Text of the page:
Gas prices have decreased significantly since last summer, with the national average now sitting at $3.54 per gallon compared to $4.47 per gallon a year ago. This decrease is due to a combination of factors, including the Federal Reserve’s battle against inflation, fears of a recession, and the gradual recovery of US oil production. While gas prices are not as low as they were during the COVID-19 pandemic, they are still a clear plus for consumers gearing up for summer driving season.
However, not all states have found relief from high gas prices. For example, in Arizona, the average price of regular gasoline is currently $4.67 per gallon, and in California, it is $4.80 per gallon. While Gasbadi’s head of oil analysis, Patrick de Haan, believes that the national average is unlikely to reach $4 a gallon this summer, hurricanes and an economic recovery are potential wildcards that could drive prices back up. Gasoline and oil inventories are relatively low, leaving the US in a “danger zone,” according to de Haan.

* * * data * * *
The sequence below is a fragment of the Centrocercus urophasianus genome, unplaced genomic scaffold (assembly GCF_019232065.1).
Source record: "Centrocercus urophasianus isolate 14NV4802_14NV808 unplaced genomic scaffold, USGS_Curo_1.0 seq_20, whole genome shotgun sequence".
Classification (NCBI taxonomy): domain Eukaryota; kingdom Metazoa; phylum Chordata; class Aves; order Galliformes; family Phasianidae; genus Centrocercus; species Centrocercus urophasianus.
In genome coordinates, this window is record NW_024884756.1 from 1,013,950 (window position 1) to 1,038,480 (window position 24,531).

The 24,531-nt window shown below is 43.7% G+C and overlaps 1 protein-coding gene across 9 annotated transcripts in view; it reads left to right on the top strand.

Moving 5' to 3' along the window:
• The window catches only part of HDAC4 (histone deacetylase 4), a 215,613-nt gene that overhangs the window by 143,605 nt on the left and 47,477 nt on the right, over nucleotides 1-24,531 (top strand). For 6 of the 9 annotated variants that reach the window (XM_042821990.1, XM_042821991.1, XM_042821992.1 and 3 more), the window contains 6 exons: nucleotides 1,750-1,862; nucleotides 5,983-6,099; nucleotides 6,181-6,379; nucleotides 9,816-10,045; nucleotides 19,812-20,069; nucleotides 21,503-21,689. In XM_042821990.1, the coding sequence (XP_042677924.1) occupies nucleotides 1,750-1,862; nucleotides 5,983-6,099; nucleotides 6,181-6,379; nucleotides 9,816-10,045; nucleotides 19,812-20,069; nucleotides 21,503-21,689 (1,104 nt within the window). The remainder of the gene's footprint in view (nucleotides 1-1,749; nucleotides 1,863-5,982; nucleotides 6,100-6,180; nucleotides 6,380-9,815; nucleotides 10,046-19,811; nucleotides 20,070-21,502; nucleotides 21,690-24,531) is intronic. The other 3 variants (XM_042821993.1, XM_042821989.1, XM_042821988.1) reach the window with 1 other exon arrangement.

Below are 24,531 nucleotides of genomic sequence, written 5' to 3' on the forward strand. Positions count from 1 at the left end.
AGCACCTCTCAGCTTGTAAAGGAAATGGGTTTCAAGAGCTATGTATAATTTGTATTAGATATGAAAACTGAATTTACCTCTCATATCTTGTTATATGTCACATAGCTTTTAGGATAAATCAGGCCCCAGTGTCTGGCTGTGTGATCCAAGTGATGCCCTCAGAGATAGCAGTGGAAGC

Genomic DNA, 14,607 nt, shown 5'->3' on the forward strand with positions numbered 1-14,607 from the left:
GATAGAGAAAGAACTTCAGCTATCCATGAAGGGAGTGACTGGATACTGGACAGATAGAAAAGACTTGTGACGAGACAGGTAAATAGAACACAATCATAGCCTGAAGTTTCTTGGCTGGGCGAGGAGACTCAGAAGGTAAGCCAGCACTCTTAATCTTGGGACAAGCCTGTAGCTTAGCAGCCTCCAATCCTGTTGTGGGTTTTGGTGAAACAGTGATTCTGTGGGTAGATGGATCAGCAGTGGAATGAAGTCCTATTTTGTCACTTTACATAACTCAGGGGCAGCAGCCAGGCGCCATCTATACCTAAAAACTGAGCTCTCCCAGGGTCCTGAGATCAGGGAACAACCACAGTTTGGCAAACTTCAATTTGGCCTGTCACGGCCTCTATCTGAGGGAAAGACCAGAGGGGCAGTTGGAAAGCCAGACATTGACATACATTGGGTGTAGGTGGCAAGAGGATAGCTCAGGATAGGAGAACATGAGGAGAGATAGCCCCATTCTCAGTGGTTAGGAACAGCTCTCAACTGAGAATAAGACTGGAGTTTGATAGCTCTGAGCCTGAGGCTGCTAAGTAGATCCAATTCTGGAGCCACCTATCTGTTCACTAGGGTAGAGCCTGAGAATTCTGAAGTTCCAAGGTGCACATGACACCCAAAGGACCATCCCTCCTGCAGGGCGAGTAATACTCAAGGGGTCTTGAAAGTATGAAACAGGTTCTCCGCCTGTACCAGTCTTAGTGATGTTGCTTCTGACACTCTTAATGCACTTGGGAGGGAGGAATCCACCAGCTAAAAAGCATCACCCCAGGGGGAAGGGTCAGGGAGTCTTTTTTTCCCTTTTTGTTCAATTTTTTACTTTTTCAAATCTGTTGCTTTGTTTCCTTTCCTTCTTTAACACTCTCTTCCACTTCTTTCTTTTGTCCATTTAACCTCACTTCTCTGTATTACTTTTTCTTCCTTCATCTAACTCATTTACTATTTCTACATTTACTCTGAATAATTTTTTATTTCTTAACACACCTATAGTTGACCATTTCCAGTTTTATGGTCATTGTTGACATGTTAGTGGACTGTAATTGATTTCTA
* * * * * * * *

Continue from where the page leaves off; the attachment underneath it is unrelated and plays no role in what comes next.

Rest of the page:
Despite the potential for fluctuation, the containment of gas prices is positive overall. The US is projected to surpass its pre-COVID-19 record for annual oil production this year, providing a countermeasure against production cuts by OPEC and its allies. Additionally, the containment of gas prices is a sign that inflation across the economy is subdued. Nonetheless, while gas prices are cheaper, the cautious sentiment of the economy as a whole means that US consumers are not yet all smiles.